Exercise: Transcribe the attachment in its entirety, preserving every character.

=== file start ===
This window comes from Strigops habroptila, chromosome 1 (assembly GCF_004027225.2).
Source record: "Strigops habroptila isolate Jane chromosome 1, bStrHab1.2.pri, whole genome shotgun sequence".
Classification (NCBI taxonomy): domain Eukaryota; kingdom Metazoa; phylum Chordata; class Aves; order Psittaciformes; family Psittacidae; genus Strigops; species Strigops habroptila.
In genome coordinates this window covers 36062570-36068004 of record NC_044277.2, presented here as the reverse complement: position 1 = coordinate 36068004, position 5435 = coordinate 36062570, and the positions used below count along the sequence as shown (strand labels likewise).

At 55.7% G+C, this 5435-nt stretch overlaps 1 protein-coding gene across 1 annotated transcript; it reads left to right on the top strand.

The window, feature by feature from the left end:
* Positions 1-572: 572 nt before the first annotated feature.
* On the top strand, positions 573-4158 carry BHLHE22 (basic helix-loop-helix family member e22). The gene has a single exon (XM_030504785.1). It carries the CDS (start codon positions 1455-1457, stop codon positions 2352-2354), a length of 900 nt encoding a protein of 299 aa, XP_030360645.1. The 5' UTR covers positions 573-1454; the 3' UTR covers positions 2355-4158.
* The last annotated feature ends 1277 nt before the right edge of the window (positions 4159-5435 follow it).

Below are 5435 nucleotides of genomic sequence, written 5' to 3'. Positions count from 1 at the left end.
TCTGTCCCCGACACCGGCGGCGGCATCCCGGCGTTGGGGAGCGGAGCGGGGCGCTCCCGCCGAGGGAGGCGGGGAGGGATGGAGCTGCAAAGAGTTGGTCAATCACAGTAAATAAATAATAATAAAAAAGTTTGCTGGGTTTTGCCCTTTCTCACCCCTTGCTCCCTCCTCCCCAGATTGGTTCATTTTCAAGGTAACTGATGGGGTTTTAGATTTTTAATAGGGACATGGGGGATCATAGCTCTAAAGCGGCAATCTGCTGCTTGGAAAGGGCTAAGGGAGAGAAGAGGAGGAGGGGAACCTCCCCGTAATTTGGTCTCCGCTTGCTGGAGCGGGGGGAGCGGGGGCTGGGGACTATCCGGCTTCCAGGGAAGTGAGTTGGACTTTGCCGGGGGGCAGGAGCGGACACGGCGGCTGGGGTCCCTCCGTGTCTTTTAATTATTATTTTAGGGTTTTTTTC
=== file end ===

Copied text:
This window comes from Strigops habroptila, chromosome 1 (assembly GCF_004027225.2).
Source record: "Strigops habroptila isolate Jane chromosome 1, bStrHab1.2.pri, whole genome shotgun sequence".
Classification (NCBI taxonomy): domain Eukaryota; kingdom Metazoa; phylum Chordata; class Aves; order Psittaciformes; family Psittacidae; genus Strigops; species Strigops habroptila.
In genome coordinates this window covers 36062570-36068004 of record NC_044277.2, presented here as the reverse complement: position 1 = coordinate 36068004, position 5435 = coordinate 36062570, and the positions used below count along the sequence as shown (strand labels likewise).

At 55.7% G+C, this 5435-nt stretch overlaps 1 protein-coding gene across 1 annotated transcript; it reads left to right on the top strand.

The window, feature by feature from the left end:
* Positions 1-572: 572 nt before the first annotated feature.
* On the top strand, positions 573-4158 carry BHLHE22 (basic helix-loop-helix family member e22). The gene has a single exon (XM_030504785.1). It carries the CDS (start codon positions 1455-1457, stop codon positions 2352-2354), a length of 900 nt encoding a protein of 299 aa, XP_030360645.1. The 5' UTR covers positions 573-1454; the 3' UTR covers positions 2355-4158.
* The last annotated feature ends 1277 nt before the right edge of the window (positions 4159-5435 follow it).

Below are 5435 nucleotides of genomic sequence, written 5' to 3'. Positions count from 1 at the left end.
TCTGTCCCCGACACCGGCGGCGGCATCCCGGCGTTGGGGAGCGGAGCGGGGCGCTCCCGCCGAGGGAGGCGGGGAGGGATGGAGCTGCAAAGAGTTGGTCAATCACAGTAAATAAATAATAATAAAAAAGTTTGCTGGGTTTTGCCCTTTCTCACCCCTTGCTCCCTCCTCCCCAGATTGGTTCATTTTCAAGGTAACTGATGGGGTTTTAGATTTTTAATAGGGACATGGGGGATCATAGCTCTAAAGCGGCAATCTGCTGCTTGGAAAGGGCTAAGGGAGAGAAGAGGAGGAGGGGAACCTCCCCGTAATTTGGTCTCCGCTTGCTGGAGCGGGGGGAGCGGGGGCTGGGGACTATCCGGCTTCCAGGGAAGTGAGTTGGACTTTGCCGGGGGGCAGGAGCGGACACGGCGGCTGGGGTCCCTCCGTGTCTTTTAATTATTATTTTAGGGTTTTTTTC